PC game DRM has been the hot topic of late with both GDC and the FTC’s DRM conference going on.
World of Goo could have benefitted from some GooPC games developer Stardock announced earlier this week that its forthcoming update to its digital distribution platform, Impulse, will include a new DRM solution that from first impressions appears to be consumer-oriented and the least invasive of all schemes we’ve learned about so far.
Stardock calls the technology Goo, which stands for Game Object Obfuscation. Goo allows developers to encapsulate into a single file their game executable into a container that includes the original executable plus the “Impulse Reactor” virtual platform.
According to Stardock’s claims, to activate a “Goo’d program,” the owner must enter in his or her email address and serial number which associates the game to a user rather than to a specific computer. After that first validation, the game never needs to connect to the internet again.
While Stardock has a history of not putting DRM on its games for the sake of giving its true supporters the easiest experience possible, the developer does have a responsibility to its business partners who wish to sell their games on Impulse.
"One of our primary goals for Impulse Reactor is to create a solution that will appeal to game developers while adhering to the Gamers Bill of Rights," said Brad Wardell, president & CEO of Stardock. "Publishers want to be able to sell their games in as many channels as possible but don't want to have to implement a half-dozen 'copy protection' schemes. Game Object Obfuscation lets the developer have a single game build that can be distributed everywhere while letting gamers potentially be able to re-download their game later from any digital service. Plus, it finally makes possible a way for gamers and publishers to transfer game licenses to players in a secure and reliable fashion."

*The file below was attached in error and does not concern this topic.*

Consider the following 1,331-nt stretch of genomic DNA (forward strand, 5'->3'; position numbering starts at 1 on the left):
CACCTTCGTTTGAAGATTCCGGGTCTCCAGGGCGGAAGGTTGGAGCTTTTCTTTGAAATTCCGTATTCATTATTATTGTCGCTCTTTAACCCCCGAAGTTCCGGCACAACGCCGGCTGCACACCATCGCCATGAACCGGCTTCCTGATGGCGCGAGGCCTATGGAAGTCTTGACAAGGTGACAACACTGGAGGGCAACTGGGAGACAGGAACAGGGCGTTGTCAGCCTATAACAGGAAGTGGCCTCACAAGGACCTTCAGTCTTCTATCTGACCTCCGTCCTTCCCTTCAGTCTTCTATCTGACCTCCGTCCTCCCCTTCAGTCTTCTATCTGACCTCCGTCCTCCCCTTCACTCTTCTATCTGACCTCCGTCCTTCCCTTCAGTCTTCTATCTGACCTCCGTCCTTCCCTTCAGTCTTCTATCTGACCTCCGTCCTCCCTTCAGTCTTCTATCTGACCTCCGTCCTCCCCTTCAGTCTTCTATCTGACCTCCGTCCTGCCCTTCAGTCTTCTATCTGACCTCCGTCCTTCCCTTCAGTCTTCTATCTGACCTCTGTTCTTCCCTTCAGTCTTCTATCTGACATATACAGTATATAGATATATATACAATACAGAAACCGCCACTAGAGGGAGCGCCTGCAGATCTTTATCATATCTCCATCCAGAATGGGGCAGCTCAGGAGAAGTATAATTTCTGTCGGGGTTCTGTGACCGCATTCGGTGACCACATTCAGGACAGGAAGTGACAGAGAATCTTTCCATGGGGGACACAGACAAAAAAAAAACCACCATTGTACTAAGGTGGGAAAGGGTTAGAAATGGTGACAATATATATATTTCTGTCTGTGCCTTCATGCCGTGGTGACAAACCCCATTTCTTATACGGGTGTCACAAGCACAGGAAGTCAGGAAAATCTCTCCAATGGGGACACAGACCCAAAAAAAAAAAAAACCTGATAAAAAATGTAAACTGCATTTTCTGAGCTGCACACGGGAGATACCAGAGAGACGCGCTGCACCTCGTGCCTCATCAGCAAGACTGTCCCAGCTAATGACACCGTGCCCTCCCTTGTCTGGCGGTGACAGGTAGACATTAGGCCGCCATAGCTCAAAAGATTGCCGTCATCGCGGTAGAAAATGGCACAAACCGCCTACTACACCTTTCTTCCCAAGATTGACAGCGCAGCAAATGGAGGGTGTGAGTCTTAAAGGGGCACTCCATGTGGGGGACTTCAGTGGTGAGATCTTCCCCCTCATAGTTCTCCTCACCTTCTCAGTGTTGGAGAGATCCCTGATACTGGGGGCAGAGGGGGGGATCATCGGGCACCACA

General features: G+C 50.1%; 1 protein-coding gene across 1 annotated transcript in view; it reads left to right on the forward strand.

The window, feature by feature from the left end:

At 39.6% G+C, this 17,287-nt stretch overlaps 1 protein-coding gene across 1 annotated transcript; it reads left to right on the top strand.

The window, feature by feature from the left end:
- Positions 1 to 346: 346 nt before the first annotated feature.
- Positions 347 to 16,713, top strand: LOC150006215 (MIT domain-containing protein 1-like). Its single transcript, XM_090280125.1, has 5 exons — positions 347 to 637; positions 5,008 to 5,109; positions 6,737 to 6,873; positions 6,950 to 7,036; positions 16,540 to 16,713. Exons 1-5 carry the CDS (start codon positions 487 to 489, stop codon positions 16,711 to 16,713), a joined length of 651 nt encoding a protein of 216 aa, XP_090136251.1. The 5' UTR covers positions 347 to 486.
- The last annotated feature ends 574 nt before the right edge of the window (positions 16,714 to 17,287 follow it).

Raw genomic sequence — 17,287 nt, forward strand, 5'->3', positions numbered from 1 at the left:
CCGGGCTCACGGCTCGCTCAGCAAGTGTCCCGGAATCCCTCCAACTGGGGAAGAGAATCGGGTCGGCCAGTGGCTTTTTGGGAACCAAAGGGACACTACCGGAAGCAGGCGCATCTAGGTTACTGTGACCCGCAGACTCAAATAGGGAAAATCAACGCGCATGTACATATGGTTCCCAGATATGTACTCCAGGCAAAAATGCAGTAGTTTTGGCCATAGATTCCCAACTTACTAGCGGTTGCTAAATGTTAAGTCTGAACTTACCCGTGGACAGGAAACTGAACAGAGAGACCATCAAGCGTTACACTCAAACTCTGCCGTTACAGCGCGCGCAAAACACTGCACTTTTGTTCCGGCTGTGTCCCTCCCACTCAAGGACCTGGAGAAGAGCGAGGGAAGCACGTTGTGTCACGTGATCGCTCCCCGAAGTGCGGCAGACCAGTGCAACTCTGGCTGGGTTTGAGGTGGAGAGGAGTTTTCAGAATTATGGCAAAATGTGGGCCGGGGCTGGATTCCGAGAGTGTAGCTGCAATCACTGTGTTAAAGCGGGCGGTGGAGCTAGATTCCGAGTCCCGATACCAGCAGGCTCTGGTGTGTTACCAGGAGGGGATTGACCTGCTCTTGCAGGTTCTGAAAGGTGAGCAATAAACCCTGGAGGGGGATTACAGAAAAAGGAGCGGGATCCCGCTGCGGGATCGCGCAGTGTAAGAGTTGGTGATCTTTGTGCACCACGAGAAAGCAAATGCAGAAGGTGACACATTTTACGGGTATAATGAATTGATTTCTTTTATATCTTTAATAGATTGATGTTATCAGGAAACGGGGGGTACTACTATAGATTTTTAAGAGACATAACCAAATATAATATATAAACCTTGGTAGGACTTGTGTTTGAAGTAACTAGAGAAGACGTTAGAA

Both Microsoft and Valve recently detailed their own new anti-piracy methods. Microsoft’s aims to stop pre-release games from leaking onto the internet, and Valve’s ensures that only the original owner of the game but no one else can make use of the executable.
Goo can perform both of the above functions, and goes one step further in consumer-friendliness. Stardock lists three key differentiators of its Good, which are as follows:
- There is no third-party client required. This means a developer can use this as a universal solution since it is not tied to any particular digital distributor.
- It paves the way to letting users validate their game on any digital distribution service that supports that game. One common concern of gamers is if the company they purchased a game from exits the market, their game library may disappear too. Games that use Goo would be able to be validated anywhere.
- It opens the door to gamers being able to resell their games because users can voluntarily disable their game access and transfer their license ownership to another user.
Like it or not, DRM here to stay for games. Sure, the music industry may have dug itself out of the DRM trenches, but the gaming industry is hitting a different set of problems. On a positive note, companies such as Stardock are looking for the DRM solution that doesn’t harm consumers who rightfully purchase the game, which hopefully means the end of any Spore-like fiascos. Goo will launch on April 7.